Review: Lydia’s Charm by Wanda E. Brunstetter

18 Nov

Lydia's CharmMy rating: 3 of 5 stars

Summary via Goodreads:

Visit Amish Country during the fall as Lydia King attempts to make Charm, Ohio, feel like home after losing her husband. But is her heart ready to open back up to love when gifts appear on her porch from a mystery source? Could it be from the widowed father of four energetic boys, or is it from the man who has rejected romance to be his family’s caregiver? When life hands Lydia another challenge, will the gift giver be there to support her?

To me, this book had a serious mismatch between the tone and the content.

I was expecting a sweet, gentle romance– and in many ways, the tone matched that. Not much emotion came through, which was particularly surprising considering the events of the book.

The book dealt with parent child relationships; the death of a grandparent; the death of a child; choosing whether to marry for convenience or live alone; unemployment; the long-lasting effects of childhood trauma, and more.

Even with all that, the same gentle tone pervaded the book. Nothing seemed to affect the characters for long. I do understand that the characters had a deep religious belief that comforted them in time of crisis. I just don’t see the reason for including all of these crises if the reader wasn’t going to see a noticeable effect on the characters.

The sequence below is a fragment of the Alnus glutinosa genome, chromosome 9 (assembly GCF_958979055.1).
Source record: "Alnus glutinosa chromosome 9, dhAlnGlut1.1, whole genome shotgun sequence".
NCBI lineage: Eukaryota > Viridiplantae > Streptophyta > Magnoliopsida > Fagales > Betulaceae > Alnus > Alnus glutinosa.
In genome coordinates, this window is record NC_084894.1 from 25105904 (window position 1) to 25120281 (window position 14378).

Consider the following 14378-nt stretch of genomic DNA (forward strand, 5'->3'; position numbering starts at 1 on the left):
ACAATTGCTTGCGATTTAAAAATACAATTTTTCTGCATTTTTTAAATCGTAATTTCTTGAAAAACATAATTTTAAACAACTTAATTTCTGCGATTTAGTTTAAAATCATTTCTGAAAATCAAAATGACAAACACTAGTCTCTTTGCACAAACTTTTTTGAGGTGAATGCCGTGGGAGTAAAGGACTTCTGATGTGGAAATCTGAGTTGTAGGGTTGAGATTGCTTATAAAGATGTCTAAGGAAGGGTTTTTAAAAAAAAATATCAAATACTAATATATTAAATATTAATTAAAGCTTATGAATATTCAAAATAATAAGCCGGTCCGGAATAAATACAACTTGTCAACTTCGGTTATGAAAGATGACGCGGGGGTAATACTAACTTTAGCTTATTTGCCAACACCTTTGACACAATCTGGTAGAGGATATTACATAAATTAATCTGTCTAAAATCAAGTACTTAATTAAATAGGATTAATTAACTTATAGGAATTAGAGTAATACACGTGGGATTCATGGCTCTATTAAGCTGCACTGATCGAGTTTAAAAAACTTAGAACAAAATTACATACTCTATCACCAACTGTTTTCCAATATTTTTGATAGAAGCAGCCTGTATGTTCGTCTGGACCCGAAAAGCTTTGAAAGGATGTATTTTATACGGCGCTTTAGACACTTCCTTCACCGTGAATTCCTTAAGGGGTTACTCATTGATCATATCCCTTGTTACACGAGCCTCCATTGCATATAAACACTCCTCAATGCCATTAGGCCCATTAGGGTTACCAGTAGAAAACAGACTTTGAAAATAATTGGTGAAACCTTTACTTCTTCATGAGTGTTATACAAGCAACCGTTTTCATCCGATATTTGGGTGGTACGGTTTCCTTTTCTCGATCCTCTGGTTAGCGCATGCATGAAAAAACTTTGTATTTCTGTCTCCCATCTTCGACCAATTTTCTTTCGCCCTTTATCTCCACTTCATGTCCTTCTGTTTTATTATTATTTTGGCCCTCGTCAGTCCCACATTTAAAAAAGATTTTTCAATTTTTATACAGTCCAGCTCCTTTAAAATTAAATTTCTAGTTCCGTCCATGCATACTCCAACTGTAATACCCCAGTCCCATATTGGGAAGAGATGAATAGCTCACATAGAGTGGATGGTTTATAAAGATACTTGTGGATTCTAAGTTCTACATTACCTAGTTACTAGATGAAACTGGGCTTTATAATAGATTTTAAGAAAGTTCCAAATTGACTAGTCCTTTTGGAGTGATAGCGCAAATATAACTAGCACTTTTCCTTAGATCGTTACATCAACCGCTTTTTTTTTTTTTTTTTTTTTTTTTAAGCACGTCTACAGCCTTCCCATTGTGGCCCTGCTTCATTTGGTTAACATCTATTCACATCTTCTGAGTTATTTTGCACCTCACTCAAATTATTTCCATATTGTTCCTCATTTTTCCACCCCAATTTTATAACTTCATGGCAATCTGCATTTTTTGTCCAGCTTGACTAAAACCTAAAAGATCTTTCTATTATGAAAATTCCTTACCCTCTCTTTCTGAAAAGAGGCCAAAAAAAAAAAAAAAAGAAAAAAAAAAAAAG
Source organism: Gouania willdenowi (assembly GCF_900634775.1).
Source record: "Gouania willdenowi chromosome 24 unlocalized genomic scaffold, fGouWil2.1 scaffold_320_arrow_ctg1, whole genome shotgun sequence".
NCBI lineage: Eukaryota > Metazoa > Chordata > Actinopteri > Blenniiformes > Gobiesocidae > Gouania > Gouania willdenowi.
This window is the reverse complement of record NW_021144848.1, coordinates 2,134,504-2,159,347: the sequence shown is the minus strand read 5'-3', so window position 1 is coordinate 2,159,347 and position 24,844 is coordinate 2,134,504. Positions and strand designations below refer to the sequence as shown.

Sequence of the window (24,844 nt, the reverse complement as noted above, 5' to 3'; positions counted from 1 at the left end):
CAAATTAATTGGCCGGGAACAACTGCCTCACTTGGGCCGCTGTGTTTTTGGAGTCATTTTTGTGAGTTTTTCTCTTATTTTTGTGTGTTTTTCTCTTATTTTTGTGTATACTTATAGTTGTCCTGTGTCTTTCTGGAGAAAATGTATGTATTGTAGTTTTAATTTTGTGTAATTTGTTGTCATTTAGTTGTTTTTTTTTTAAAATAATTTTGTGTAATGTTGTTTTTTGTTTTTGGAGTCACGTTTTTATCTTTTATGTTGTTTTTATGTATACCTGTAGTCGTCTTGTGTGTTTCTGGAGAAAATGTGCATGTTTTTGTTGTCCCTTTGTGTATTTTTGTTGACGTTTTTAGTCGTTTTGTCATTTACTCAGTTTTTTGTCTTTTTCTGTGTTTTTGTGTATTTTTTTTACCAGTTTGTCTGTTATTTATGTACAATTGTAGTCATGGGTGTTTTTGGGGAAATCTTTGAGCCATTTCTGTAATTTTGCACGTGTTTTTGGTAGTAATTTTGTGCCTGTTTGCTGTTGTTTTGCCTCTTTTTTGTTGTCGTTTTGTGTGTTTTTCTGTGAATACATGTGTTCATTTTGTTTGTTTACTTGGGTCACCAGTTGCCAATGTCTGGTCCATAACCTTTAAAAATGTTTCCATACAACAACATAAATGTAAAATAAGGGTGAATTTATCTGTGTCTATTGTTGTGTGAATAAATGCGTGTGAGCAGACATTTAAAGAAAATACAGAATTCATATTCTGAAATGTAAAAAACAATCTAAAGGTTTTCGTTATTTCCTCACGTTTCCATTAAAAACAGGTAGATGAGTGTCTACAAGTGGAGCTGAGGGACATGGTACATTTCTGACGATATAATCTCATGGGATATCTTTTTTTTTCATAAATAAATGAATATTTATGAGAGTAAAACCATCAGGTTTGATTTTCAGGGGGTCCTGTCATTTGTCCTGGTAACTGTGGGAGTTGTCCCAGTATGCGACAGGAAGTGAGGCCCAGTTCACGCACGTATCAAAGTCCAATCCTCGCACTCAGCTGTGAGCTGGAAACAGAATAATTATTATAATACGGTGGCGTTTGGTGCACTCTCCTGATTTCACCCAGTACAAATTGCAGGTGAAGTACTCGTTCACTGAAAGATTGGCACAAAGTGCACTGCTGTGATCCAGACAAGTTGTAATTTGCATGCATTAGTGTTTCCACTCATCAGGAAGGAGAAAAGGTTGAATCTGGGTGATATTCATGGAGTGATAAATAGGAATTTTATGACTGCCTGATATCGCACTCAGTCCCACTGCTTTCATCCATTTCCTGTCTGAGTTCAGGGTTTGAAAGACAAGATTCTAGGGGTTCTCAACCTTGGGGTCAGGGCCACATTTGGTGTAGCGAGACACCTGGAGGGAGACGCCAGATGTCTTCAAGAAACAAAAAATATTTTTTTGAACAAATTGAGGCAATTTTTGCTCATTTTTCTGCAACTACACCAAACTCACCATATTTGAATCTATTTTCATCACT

In addition, most of the characters seemed flat and/or unlikeable.

I liked Lydia well enough in the beginning, but I never felt any change from everything she encountered.

Her mother was unlikeable. She probably showed the most growth of any character in Lydia’s Charm, but I never really believed it. Menno (love interest #1) was self centered, and love interest #2 (Levi) was so nice as to be boring, and this from someone that really likes nice guys as characters and in real life. The kids were interchangeably rambunctious.

Everyone in the community was nice and did their best to be helpful. There were no bad guys, no one challenging authority. Even the kids that were briefly mean had a good reason for it.

In the end, I liked many of the parts. I could have really enjoyed the gently love story, I could have appreciated an exploration of the effect of so many problems on a group of people, and how their faith got them through. Unfortunately, this didn’t come together as either of those books for me. I didn’t dislike it, but I was disappointed.

To see other reviews, go to

I received this book for review through Planned Television Arts. Thank you for the opportunity to review this book!

1 Comment

Posted by on November 18, 2010 in books, reviews


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One response to “Review: Lydia’s Charm by Wanda E. Brunstetter

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